Colors for advocacy have been around for a long time. There’s pink for Breast Cancer and yellow/gold for Childhood Cancer, and blue ribbons for thyroid disease and sooo so many others. Colors for ribbons and colors for shapes.

Diabetes, though, seems to have a lot of different variations of colors…

There’s the known Gray that was around for a while, but seemed too depressing, so a drop of red was added for the blood drop we have to use for testing.

DiabetesCirclesThen, there’s the gray AND blue ribbon with the red drop thought to symbolize type 1, which is a good idea, but there is no ribbon distinction for type 2 or LADA or gestational…

There’s the orange for women with diabetes.

There’s blue (dominating) with orange for the JDRF.

There’s orange (dominating) with blue for TCOYD.

Green bracelets at CWD/FFL are for those with Type1.

And, of course, the blue circle – as a symbol of hope and unity among all types.

While I understand having differentiating colors would help in a way to bring awareness to your specific type – Type 1, Type 2, LADA, gestational, etc – I believe that they all should have one common color – just as the blue circle has to unify us all. We all prick our fingers and fight the numbers that come back on the glucose meters and deal with the emotions and stigma that comes with any type of diabetes.

And what makes me upset the most? The ones who try to make sure that type 1 has it’s own distinction from type 2. Or vice-versa. To me, it has an underlying feeling of haughtiness and judgement toward the opposite type.

Blue is not the color for type 1 no more than blue is the color for type 2. It’s the color for all types. That’s why I support the BLUE as just that – not ever as for a single type. We still don’t know the origin of diabetes or if, in fact, Type 1 and Type 2 are from different causes. After all, this study sort of says that they may actually be caused by the same thing.. so wouldn’t that even defeat the purpose of having them named separately anyway… in which they’d all be just “diabetes”? With so many questions still surrounding what happens and origins and treatments, why should there be any separation at all?

Don’t get me wrong – understand the validation that may seem to come with having a specific symbol or color for your “type”, but if that is going to happen, it needs to be a way to separate yet include. It’s a difficult task. And maybe one that doesn’t even need to be taken – but there needs to be simplification. Even something as simple as the blue circle, but with T1 or T2 or LADA in the middle if you want, but not a whole different concept of the unity idea.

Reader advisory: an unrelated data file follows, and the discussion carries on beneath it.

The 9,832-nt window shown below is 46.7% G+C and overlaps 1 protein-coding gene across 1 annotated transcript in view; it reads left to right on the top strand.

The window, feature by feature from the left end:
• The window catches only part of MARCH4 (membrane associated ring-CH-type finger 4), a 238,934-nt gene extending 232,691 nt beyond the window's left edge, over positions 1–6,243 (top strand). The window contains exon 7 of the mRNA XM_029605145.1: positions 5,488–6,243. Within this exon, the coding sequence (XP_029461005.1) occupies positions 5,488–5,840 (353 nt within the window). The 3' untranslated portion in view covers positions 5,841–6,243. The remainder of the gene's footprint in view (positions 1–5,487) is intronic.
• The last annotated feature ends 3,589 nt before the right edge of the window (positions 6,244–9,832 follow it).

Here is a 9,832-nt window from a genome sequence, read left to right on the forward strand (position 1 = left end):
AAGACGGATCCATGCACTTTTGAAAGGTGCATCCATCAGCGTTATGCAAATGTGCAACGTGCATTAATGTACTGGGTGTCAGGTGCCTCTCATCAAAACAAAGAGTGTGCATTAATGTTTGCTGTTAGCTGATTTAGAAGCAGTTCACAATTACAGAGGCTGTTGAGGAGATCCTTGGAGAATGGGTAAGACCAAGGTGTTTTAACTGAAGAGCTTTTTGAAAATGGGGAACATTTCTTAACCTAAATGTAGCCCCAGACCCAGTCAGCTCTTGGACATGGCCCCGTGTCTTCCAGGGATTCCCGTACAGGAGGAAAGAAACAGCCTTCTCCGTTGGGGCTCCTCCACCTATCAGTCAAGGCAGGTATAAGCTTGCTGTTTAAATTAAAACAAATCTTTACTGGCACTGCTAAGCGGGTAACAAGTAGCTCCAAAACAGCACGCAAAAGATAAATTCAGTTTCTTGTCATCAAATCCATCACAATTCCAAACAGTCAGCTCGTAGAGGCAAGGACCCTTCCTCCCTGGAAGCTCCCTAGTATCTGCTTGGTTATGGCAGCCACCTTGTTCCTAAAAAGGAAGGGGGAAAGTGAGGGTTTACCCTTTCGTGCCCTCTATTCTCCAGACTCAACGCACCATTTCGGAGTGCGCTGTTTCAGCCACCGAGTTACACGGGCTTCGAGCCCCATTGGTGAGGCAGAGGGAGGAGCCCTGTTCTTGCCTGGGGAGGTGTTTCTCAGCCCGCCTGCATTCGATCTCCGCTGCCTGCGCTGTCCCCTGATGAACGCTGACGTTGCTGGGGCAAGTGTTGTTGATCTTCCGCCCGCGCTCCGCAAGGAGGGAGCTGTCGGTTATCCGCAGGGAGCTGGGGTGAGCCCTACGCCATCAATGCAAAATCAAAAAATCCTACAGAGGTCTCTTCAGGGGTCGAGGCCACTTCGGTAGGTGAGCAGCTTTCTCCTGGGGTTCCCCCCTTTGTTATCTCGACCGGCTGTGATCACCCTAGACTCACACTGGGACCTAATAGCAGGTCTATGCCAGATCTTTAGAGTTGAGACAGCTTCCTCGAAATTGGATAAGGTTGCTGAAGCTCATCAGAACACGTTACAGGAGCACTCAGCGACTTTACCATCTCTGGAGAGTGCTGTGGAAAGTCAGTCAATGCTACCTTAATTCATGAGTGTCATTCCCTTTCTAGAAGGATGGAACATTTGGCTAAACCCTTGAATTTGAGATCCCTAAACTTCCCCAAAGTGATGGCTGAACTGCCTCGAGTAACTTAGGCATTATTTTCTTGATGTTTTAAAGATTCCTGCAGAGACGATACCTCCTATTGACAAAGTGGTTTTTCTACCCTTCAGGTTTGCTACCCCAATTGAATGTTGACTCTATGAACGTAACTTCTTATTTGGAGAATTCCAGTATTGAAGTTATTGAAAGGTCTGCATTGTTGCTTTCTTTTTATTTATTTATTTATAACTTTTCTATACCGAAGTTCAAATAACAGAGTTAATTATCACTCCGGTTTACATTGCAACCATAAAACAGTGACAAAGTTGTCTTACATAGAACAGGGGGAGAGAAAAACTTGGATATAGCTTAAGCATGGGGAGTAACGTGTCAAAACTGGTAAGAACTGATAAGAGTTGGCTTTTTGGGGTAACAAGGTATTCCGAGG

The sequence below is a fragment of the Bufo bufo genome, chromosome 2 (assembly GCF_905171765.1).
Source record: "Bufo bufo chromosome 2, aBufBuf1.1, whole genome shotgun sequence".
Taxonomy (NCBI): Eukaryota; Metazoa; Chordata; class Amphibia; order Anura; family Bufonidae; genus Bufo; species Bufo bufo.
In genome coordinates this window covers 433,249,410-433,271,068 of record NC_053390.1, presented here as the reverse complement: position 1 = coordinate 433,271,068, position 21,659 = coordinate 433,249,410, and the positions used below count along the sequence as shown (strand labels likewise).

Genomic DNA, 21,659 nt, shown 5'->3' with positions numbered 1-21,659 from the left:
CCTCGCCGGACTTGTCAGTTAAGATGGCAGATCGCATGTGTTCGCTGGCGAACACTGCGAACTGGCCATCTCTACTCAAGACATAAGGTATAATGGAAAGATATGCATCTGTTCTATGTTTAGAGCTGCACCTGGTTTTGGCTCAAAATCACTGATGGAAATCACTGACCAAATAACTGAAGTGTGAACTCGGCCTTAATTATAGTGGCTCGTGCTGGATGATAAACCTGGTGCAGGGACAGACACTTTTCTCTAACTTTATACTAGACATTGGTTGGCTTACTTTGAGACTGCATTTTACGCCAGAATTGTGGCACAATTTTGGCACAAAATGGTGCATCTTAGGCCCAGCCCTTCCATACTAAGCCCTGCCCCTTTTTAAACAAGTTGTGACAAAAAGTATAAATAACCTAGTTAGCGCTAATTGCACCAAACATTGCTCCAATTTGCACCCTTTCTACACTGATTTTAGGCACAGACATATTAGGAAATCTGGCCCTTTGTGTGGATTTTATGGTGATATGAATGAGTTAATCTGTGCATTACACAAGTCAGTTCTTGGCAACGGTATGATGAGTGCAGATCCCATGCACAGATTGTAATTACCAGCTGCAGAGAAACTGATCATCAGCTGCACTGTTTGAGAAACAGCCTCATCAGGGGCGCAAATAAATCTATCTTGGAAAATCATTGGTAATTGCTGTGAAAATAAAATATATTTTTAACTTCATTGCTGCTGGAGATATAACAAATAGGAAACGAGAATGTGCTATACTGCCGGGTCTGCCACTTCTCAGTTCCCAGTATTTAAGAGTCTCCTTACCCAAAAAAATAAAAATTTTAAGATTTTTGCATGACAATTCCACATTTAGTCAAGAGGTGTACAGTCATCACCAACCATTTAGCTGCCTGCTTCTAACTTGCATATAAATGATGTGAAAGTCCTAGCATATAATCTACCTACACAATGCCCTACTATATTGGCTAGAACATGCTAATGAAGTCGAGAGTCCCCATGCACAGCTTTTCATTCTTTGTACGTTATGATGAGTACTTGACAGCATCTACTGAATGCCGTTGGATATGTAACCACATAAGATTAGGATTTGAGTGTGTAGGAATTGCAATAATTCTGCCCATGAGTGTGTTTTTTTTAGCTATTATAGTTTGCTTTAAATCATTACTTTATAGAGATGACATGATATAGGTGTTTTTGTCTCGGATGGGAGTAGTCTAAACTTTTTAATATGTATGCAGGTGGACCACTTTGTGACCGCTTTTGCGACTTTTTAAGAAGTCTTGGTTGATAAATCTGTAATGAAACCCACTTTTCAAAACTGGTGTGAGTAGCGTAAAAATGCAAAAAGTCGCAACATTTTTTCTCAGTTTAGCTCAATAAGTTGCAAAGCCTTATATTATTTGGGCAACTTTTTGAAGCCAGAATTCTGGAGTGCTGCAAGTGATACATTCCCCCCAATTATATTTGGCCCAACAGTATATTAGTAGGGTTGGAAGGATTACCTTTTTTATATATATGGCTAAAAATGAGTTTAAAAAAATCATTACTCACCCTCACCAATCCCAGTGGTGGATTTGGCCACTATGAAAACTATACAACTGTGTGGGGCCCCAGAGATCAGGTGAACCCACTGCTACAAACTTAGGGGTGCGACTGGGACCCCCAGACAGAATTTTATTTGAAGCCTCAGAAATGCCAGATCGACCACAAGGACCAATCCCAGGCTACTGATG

There’s too many colors and shapes for this one disease. I’m glad that the Blue Circle is beginning to become more widely recognized and that the color blue is becoming our cohesive color. I’ll proudly wear it for any type in support of the struggles we all face.

Today, I turn 30 years old.

Aside from a wonderful family and awesome friends, I’m very thankful and hopeful for all of the advancements in the world of diabetes care and management that I use every day and that allow me to live as healthy as possible. People have asked how I feel about turning 30… and the answer is the same… BLESSED. 

I have a mission today to raise money for a local JDRF walk as a “virtual walker”. I have a goal of just $300.00. If 30 people donate $10, I’ll have reached my goal. 

I know it’s a little ambitious, but I believe it can be done . I’ll have to think of some sort of way to celebrate. Click the image below to be taken to my walk page where you can donate if you can. 



Click here to donate! :D Thank you!

I was diagnosed with diabetes at the age of 4, so there’s not much I remember about not being  a diabetic. And while it would be a lie to say I wouldn’t want to be cured (umm, hello?! FREEDOOOMMMM!), I can’t honestly say there wouldn’t be a couple of things I’d miss.

It’s true. You can call me absolutely bonkers, but there are some things, like the excitement of hitting the ‘holy grail’ of a perfectly calculated bolus, or obtaining a 24-hr ‘no-hitter’ on my Dexcom. These rarities are special moments… the “pats on the back” that help me get through at times.

I’d miss all of the friends I’ve gained simply because they’re also diabetics. I’d miss the opportunity of spotting another “diabetic in the wild” and the feeling of the instant connection.